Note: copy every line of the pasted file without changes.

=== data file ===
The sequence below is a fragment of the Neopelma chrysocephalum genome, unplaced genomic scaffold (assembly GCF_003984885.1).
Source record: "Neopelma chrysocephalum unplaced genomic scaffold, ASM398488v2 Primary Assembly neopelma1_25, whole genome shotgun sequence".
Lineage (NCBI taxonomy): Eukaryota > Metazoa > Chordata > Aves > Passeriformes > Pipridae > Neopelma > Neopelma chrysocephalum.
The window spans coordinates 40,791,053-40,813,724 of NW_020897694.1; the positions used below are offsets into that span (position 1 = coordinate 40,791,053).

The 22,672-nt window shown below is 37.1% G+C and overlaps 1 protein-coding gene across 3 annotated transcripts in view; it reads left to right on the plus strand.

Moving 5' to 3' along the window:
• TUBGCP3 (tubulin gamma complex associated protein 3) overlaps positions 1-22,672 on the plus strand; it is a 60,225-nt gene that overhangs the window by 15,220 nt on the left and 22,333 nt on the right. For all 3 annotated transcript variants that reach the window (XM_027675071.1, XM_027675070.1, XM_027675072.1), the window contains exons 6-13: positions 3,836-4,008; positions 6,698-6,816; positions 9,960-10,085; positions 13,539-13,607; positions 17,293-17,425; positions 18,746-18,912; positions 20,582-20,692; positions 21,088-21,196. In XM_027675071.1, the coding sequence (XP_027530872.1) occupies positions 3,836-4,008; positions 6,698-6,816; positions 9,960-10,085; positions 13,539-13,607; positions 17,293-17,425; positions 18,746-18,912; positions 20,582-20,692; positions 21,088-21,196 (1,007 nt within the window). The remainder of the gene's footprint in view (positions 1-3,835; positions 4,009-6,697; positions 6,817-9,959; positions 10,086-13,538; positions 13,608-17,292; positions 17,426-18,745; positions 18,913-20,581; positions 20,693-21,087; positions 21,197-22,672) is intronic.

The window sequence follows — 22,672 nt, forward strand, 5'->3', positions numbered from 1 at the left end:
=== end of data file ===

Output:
The sequence below is a fragment of the Neopelma chrysocephalum genome, unplaced genomic scaffold (assembly GCF_003984885.1).
Source record: "Neopelma chrysocephalum unplaced genomic scaffold, ASM398488v2 Primary Assembly neopelma1_25, whole genome shotgun sequence".
Lineage (NCBI taxonomy): Eukaryota > Metazoa > Chordata > Aves > Passeriformes > Pipridae > Neopelma > Neopelma chrysocephalum.
The window spans coordinates 40,791,053-40,813,724 of NW_020897694.1; the positions used below are offsets into that span (position 1 = coordinate 40,791,053).

The 22,672-nt window shown below is 37.1% G+C and overlaps 1 protein-coding gene across 3 annotated transcripts in view; it reads left to right on the plus strand.

Moving 5' to 3' along the window:
• TUBGCP3 (tubulin gamma complex associated protein 3) overlaps positions 1-22,672 on the plus strand; it is a 60,225-nt gene that overhangs the window by 15,220 nt on the left and 22,333 nt on the right. For all 3 annotated transcript variants that reach the window (XM_027675071.1, XM_027675070.1, XM_027675072.1), the window contains exons 6-13: positions 3,836-4,008; positions 6,698-6,816; positions 9,960-10,085; positions 13,539-13,607; positions 17,293-17,425; positions 18,746-18,912; positions 20,582-20,692; positions 21,088-21,196. In XM_027675071.1, the coding sequence (XP_027530872.1) occupies positions 3,836-4,008; positions 6,698-6,816; positions 9,960-10,085; positions 13,539-13,607; positions 17,293-17,425; positions 18,746-18,912; positions 20,582-20,692; positions 21,088-21,196 (1,007 nt within the window). The remainder of the gene's footprint in view (positions 1-3,835; positions 4,009-6,697; positions 6,817-9,959; positions 10,086-13,538; positions 13,608-17,292; positions 17,426-18,745; positions 18,913-20,581; positions 20,693-21,087; positions 21,197-22,672) is intronic.

The window sequence follows — 22,672 nt, forward strand, 5'->3', positions numbered from 1 at the left end: